- Museum number
Richmond Hill and Bridge, Surrey; in the foreground groups of figures seated on the grassy bank of the river having a picnic. c.1831
Watercolour, touched with bodycolour
- Production date
- 1828-1829 (circa)
Height: 291 millimetres
Width: 435 millimetres
- Curator's comments
- Sloan 1998
In the 1830s Ruskin's father, John James Ruskin, began a modest collection of watercolours by British artists such as David Cox, Copley Fielding and Samuel Prout, an artist his son particularly admired. His first expensive purchase was a view of Venice by James Holland, for which he paid 25 guineas in 1836. He also shared his son's growing admiration for the work of Turner and in 1839 bought this watercolour of Richmond, Surrey, for him for 55 guineas.¹ Reminiscing many years later, the younger Ruskin explained that his father had bought it for him "thinking I should not ask for another, - we both then agreeing that it had nearly everything characteristic of Turner in it, and more especially the gay figures!"² It was, however, only the beginning of a growing passion, John James spending over £1,200 on fifteen more watercolours by Turner in the next five years and at the same time building up an increasing acquaintance with the artist himself.
The younger Ruskin, meanwhile, became a significant collector and certainly the most important interpreter of the artist's work, his words informing nearly every commentary up to the present day. When he agreed to lend his collection of Turner watercolours to the Fine Art Society for exhibition in 1878, his accompanying 'Notes' shared all the vagaries of his own changing taste for different periods of the artist's work. Explaining that the present work had been the foundation of his collection, he also stated, "A more wonderful or instructive piece of composition I could not have had by me; nor was I ever weary of trying to analyze it. After thirty years' endeavour I finally surrender that hope." When this watercolour was first shown by Charles Heath in 1829, its title was 'Richmond Hill and Bridge, with a Picnic Party'. In his 1878 exhibition, Ruskin hung it to contrast with a dark watercolour of a heavily industrialised 'Dudley' (W 858) which he subtitled 'Work'; the accompanying subtitle 'Play' was appended to the Richmond view for the next hundred years.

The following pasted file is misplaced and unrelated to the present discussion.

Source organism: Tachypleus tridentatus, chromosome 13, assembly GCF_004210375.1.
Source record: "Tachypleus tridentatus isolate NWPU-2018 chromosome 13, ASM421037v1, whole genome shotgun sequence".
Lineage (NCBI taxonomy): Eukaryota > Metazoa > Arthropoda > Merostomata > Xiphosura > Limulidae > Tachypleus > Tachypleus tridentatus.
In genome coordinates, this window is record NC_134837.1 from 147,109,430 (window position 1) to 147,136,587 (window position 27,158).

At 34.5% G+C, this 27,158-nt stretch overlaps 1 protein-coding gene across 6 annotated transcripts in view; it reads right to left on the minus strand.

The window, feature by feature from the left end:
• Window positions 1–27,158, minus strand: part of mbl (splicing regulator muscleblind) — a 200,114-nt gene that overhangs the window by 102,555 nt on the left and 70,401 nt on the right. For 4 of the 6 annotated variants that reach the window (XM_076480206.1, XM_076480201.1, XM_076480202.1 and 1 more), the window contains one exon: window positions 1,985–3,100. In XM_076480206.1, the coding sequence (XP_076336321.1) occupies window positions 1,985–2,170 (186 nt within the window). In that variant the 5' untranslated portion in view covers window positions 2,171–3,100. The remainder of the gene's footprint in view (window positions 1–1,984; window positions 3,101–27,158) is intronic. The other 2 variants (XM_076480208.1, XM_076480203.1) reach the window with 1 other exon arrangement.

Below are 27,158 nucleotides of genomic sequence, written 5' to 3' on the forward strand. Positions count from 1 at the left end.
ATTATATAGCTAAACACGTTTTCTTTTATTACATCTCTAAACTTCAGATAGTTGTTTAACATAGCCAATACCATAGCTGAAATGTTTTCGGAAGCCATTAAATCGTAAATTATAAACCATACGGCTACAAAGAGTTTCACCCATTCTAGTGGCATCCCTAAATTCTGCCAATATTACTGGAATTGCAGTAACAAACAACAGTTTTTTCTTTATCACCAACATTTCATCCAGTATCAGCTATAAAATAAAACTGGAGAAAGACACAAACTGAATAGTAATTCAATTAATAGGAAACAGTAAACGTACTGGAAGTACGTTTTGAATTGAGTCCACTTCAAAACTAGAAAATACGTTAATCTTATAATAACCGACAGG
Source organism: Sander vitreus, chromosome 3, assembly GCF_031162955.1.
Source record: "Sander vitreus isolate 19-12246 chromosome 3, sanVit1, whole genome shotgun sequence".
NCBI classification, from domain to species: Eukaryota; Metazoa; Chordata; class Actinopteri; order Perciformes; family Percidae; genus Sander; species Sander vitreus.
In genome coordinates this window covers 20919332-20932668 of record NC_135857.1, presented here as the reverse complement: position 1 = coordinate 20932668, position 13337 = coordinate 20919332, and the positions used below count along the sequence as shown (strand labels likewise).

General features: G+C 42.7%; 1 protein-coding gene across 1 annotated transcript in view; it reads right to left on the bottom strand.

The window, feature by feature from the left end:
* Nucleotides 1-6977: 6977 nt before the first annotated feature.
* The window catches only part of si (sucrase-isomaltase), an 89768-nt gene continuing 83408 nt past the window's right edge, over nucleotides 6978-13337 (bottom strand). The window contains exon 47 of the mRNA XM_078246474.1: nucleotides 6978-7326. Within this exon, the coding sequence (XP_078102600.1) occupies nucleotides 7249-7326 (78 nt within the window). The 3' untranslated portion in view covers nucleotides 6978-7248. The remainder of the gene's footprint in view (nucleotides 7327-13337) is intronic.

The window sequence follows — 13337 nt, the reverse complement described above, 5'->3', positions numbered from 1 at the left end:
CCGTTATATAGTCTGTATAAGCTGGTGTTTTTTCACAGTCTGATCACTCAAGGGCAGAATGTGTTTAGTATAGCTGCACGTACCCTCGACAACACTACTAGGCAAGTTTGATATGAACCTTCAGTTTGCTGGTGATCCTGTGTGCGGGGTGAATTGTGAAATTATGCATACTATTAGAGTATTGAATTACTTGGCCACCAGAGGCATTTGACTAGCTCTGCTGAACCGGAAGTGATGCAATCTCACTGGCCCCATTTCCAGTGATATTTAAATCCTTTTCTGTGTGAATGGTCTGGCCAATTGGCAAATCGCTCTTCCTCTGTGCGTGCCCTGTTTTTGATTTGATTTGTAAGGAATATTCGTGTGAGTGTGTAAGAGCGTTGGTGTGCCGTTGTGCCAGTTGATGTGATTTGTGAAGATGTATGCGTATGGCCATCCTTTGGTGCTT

1. Deardon, p. 15.
2. FAS 1900, pp. 34-5.
- Not on display
- Exhibition history
1829 Egyptian Hall, Piccadilly,no.27: Richmond Hill and Bridge with Picnic Party
1833 Moon, Boys and Graves Gallery, no.18
1878 FAS, no.33
1900 no.29 'Play: Richmond Bridge, Surrey'
1919 Agnew's, no.20
1951 Agnew's, no.78
1959 1960, BM
1966 Feb, BM, Turner Lloyd Bequest, no.29
1969 Feb, BM, Turner Lloyd Bequest, no.29
1975 BM, Turner in the BM, no.174
1998 May-Sept., BM, J.M.W.Turner: Lloyd Bequest, no.29
- Acquisition date
- Acquisition notes
- UNDER THE TERMS OF THE BEQUEST, NONE OF THE PRINTS OR DRAWINGS BEQUEATHED BY R. W. LLOYD MAY BE LENT OUTSIDE THE BRITISH MUSEUM (Registration Numbers 1958,0712.318 to 3149).
- Prints and Drawings
- Registration number